Gloomy survey opens Davos meeting
DAVOS, Switzerland — Global business leaders are very downbeat on the potential for economic growth in 2015, a closely watched survey said on Tuesday, bringing a gloomy start to the World Economic Forum in Davos.
In a Davos tradition, consulting group PwC surveyed 1,300 business leaders in the runup to the high altitude gabfest, and their responses fell in line with the International Monetary Fund, which on Tuesday slashed its world growth forecast for this year and next.
The poor outlook comes despite a sharp drop in oil prices and will weigh heavily as the world elite gather over the next four days in this Swiss Alps village.
French President Francois Hollande and German Chancellor Angela Merkel will be among the 2,500 prominent figures attending the meeting, along with Nobel laureates, top bankers and CEOs.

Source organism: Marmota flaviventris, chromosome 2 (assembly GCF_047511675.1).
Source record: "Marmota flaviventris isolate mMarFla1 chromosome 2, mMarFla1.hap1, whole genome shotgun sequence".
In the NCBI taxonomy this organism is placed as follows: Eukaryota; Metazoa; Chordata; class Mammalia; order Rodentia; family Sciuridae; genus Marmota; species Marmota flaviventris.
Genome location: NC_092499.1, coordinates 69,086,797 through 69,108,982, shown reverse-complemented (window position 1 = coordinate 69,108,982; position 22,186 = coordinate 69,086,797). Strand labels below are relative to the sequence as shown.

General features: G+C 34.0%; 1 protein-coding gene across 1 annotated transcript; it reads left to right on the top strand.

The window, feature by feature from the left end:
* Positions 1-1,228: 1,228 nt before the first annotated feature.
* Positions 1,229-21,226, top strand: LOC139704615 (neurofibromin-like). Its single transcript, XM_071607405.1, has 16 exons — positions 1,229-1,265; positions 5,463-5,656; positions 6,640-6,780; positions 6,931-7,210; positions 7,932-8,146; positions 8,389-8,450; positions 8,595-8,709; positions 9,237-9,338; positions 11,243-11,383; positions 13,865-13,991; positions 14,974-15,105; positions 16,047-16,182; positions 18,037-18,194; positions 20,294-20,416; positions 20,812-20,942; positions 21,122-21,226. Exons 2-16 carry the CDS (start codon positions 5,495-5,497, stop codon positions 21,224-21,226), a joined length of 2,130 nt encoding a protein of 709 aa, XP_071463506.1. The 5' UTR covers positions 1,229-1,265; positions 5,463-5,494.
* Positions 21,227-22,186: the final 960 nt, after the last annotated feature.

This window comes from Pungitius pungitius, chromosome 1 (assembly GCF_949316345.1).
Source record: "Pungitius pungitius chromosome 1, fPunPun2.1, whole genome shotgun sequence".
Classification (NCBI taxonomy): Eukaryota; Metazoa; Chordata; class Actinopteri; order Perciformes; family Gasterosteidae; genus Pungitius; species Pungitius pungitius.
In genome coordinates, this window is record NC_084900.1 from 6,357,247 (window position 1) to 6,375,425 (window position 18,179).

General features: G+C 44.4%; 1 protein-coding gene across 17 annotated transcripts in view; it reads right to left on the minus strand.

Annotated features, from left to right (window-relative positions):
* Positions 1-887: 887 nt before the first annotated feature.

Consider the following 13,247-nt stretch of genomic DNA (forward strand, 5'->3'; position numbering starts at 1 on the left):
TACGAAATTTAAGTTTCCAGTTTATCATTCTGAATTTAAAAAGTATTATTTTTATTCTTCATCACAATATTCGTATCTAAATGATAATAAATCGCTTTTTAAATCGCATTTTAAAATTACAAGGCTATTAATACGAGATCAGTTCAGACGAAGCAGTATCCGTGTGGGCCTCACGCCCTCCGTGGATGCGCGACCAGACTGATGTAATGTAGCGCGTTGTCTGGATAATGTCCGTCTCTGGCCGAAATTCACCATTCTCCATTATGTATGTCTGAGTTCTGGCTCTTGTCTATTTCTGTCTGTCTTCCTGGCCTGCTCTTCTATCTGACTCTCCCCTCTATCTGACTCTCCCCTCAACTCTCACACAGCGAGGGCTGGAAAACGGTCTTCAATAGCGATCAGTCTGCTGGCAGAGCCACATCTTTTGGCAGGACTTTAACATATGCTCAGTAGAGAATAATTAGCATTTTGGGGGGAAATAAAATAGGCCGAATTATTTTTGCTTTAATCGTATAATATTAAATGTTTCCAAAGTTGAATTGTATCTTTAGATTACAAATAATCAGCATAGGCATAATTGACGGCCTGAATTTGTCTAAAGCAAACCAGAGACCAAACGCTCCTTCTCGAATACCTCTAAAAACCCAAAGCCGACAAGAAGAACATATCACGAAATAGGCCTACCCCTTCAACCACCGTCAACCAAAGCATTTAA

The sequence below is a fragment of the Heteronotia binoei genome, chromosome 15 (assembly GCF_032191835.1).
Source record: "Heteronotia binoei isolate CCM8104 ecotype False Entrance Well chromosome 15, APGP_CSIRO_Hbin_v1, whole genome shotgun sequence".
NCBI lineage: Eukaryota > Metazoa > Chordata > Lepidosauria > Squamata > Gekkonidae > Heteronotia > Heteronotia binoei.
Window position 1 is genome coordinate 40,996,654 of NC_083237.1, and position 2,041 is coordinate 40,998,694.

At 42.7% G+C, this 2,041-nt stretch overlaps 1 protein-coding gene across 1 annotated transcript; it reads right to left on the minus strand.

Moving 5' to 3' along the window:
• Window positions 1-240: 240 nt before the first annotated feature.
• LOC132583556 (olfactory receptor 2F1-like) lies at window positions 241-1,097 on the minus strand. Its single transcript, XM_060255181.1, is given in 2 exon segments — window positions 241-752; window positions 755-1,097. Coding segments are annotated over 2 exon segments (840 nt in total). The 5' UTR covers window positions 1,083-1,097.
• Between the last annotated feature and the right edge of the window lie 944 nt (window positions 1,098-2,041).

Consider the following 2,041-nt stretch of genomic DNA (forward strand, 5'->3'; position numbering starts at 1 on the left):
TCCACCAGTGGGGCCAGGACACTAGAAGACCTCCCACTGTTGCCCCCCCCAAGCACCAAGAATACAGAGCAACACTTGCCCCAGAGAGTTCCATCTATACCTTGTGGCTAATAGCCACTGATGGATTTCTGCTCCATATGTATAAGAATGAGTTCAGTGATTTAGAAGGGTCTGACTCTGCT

Asked how they saw the big economic picture at the start of the year, only 37 percent of the PwC respondents said they expected the economy to improve in the next 12 months, down from 44 percent a year ago.
Even worse, 17 percent of business leaders said the economy would turn for the worse in 2015, more than double the 7 percent last year.
For the first time in five years, the United States came ahead of China as the country respondents felt would best boost the world economy over the next 12 months.
As ever, over-regulation by governments was cited as the biggest barrier to growth, but cyber-security, the uncontrolled advance of technology and the lack of qualified talent also rose as worries.
The IMF on Tuesday sharply cut its 2015-2016 world growth forecast of only six months ago, despite hopes that lower oil prices would offset pervasive weaknesses around the globe.
The IMF said poorer prospects in China, Russia, the euro area and Japan will hold world GDP growth to just 3.5 percent this year and 3.7 percent in 2016.
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